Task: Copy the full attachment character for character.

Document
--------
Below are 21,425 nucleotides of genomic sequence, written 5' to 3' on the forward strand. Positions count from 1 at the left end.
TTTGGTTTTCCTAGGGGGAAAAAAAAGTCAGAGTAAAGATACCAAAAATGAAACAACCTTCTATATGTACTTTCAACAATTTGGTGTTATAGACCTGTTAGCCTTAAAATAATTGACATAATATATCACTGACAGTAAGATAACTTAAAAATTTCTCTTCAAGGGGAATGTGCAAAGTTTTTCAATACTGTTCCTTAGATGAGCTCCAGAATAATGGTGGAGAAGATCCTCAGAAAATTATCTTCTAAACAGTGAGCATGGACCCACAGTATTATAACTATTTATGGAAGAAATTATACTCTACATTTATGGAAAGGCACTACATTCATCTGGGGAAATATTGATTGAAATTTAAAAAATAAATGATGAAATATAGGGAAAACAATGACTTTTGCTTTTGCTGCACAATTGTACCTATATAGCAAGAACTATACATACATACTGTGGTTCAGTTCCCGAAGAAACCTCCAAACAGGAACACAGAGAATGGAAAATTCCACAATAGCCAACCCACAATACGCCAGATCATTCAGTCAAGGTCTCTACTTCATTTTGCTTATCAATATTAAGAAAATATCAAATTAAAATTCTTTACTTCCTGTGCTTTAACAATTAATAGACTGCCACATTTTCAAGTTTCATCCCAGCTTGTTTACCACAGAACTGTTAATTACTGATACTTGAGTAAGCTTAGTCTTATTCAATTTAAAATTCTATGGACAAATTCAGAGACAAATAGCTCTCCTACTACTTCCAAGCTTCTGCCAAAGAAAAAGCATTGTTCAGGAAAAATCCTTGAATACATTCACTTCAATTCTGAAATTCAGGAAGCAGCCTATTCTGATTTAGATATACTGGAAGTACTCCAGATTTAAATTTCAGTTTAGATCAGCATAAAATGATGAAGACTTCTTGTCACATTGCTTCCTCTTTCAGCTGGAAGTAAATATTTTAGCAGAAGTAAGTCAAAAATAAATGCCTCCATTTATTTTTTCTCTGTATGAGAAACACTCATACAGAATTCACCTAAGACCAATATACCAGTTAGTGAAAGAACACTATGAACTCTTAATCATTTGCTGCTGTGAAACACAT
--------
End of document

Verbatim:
Below are 21,425 nucleotides of genomic sequence, written 5' to 3' on the forward strand. Positions count from 1 at the left end.
TTTGGTTTTCCTAGGGGGAAAAAAAAGTCAGAGTAAAGATACCAAAAATGAAACAACCTTCTATATGTACTTTCAACAATTTGGTGTTATAGACCTGTTAGCCTTAAAATAATTGACATAATATATCACTGACAGTAAGATAACTTAAAAATTTCTCTTCAAGGGGAATGTGCAAAGTTTTTCAATACTGTTCCTTAGATGAGCTCCAGAATAATGGTGGAGAAGATCCTCAGAAAATTATCTTCTAAACAGTGAGCATGGACCCACAGTATTATAACTATTTATGGAAGAAATTATACTCTACATTTATGGAAAGGCACTACATTCATCTGGGGAAATATTGATTGAAATTTAAAAAATAAATGATGAAATATAGGGAAAACAATGACTTTTGCTTTTGCTGCACAATTGTACCTATATAGCAAGAACTATACATACATACTGTGGTTCAGTTCCCGAAGAAACCTCCAAACAGGAACACAGAGAATGGAAAATTCCACAATAGCCAACCCACAATACGCCAGATCATTCAGTCAAGGTCTCTACTTCATTTTGCTTATCAATATTAAGAAAATATCAAATTAAAATTCTTTACTTCCTGTGCTTTAACAATTAATAGACTGCCACATTTTCAAGTTTCATCCCAGCTTGTTTACCACAGAACTGTTAATTACTGATACTTGAGTAAGCTTAGTCTTATTCAATTTAAAATTCTATGGACAAATTCAGAGACAAATAGCTCTCCTACTACTTCCAAGCTTCTGCCAAAGAAAAAGCATTGTTCAGGAAAAATCCTTGAATACATTCACTTCAATTCTGAAATTCAGGAAGCAGCCTATTCTGATTTAGATATACTGGAAGTACTCCAGATTTAAATTTCAGTTTAGATCAGCATAAAATGATGAAGACTTCTTGTCACATTGCTTCCTCTTTCAGCTGGAAGTAAATATTTTAGCAGAAGTAAGTCAAAAATAAATGCCTCCATTTATTTTTTCTCTGTATGAGAAACACTCATACAGAATTCACCTAAGACCAATATACCAGTTAGTGAAAGAACACTATGAACTCTTAATCATTTGCTGCTGTGAAACACAT